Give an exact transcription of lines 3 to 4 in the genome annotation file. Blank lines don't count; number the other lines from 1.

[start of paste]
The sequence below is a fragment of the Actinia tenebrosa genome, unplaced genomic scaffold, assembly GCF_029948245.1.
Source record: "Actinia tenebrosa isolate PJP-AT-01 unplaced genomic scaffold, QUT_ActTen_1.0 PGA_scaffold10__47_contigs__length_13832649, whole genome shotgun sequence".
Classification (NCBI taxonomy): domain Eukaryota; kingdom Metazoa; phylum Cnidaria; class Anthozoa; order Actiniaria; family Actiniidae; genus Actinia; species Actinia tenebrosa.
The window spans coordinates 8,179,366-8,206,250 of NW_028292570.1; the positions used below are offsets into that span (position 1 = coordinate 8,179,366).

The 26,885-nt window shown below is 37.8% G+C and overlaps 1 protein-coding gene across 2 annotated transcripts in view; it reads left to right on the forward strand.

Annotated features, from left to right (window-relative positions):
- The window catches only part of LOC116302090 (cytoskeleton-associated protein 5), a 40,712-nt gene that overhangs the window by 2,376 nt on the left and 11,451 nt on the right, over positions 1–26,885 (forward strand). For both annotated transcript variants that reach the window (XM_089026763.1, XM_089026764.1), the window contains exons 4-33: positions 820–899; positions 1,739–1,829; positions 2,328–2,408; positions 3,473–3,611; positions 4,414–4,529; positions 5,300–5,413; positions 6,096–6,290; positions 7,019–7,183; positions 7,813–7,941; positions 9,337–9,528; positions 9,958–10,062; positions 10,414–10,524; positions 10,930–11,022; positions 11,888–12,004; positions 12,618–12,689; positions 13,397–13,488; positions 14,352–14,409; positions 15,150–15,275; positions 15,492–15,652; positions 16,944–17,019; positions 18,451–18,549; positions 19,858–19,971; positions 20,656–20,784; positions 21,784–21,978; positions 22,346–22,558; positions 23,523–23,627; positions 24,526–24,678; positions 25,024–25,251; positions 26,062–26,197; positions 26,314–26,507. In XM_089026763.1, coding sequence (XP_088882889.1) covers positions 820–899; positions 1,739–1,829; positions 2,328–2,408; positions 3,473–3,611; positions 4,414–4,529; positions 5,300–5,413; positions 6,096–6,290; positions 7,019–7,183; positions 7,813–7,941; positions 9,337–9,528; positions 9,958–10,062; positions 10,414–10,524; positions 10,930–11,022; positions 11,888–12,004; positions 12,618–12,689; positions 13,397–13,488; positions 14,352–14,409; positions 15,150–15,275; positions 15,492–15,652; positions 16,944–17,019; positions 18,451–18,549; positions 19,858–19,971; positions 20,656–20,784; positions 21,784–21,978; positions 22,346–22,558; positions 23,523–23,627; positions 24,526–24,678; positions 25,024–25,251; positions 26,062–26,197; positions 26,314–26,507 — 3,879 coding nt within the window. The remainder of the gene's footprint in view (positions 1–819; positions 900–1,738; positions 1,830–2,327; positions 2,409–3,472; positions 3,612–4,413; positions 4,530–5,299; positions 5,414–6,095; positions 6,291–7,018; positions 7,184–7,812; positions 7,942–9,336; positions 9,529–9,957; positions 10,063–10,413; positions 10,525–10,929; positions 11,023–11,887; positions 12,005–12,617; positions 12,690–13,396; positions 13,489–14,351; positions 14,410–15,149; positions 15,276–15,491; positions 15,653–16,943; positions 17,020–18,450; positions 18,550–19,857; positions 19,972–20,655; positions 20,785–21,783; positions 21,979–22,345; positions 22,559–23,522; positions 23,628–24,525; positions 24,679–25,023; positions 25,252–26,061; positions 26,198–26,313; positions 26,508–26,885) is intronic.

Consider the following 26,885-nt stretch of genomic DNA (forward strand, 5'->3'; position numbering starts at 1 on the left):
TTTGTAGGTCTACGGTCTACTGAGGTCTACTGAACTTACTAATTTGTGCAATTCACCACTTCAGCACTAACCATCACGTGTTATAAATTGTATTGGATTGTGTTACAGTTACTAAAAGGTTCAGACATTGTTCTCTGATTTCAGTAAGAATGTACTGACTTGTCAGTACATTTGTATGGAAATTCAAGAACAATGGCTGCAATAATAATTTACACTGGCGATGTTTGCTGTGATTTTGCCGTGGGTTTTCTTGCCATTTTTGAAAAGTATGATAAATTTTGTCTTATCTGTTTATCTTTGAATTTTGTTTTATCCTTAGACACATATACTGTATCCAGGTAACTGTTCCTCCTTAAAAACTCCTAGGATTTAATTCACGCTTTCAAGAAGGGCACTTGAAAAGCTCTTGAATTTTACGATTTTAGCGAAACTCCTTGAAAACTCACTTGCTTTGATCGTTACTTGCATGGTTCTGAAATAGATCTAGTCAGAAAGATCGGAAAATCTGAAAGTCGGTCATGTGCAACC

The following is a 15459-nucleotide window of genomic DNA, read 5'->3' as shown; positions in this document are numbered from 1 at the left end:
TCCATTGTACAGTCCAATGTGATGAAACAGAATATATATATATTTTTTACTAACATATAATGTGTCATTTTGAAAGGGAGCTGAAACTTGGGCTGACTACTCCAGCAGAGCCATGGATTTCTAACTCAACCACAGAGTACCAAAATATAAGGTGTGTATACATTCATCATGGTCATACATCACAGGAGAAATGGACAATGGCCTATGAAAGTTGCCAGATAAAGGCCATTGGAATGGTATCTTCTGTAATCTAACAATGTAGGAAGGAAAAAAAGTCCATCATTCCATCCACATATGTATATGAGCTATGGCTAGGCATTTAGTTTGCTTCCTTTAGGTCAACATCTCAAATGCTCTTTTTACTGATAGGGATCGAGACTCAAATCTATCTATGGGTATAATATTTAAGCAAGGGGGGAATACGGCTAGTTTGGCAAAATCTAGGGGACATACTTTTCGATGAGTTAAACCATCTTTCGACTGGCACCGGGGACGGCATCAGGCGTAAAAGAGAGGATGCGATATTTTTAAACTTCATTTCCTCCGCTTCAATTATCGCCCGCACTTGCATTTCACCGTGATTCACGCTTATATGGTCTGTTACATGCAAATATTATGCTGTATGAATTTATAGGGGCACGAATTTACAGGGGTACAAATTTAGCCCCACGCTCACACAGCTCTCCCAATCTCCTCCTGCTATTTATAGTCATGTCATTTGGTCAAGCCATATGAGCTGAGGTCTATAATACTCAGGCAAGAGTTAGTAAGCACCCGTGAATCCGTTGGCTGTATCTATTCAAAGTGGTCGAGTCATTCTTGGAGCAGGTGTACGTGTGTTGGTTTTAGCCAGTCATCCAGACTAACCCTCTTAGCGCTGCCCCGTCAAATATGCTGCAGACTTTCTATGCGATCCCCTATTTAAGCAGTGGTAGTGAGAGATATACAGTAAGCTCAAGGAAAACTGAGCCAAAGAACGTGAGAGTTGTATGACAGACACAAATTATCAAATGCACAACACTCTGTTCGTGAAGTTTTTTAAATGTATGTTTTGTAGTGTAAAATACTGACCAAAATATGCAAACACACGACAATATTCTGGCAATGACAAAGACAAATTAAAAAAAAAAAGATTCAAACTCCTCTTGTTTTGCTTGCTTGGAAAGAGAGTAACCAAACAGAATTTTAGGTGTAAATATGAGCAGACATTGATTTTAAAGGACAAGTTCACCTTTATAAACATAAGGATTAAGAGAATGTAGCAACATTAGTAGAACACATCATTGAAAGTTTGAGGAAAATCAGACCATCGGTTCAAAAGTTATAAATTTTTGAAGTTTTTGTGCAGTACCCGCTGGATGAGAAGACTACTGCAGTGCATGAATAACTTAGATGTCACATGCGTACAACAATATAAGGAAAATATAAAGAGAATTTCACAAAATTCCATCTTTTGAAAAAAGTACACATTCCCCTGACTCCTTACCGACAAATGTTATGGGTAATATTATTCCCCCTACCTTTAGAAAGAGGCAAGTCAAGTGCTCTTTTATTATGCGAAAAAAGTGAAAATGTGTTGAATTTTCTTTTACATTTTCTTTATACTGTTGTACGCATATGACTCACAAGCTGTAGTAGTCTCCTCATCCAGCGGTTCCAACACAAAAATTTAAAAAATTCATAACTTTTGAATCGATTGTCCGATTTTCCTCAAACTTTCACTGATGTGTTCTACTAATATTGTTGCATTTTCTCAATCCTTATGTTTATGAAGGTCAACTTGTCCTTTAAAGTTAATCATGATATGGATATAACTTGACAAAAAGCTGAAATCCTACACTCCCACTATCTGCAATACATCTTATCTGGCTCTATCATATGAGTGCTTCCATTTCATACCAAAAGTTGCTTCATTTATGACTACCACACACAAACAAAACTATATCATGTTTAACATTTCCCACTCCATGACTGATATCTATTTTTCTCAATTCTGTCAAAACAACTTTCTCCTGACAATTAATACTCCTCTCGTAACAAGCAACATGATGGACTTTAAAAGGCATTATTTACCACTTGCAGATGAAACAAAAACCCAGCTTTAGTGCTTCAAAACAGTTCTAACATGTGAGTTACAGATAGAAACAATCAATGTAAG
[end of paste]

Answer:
Classification (NCBI taxonomy): domain Eukaryota; kingdom Metazoa; phylum Cnidaria; class Anthozoa; order Actiniaria; family Actiniidae; genus Actinia; species Actinia tenebrosa.
The window spans coordinates 8,179,366-8,206,250 of NW_028292570.1; the positions used below are offsets into that span (position 1 = coordinate 8,179,366).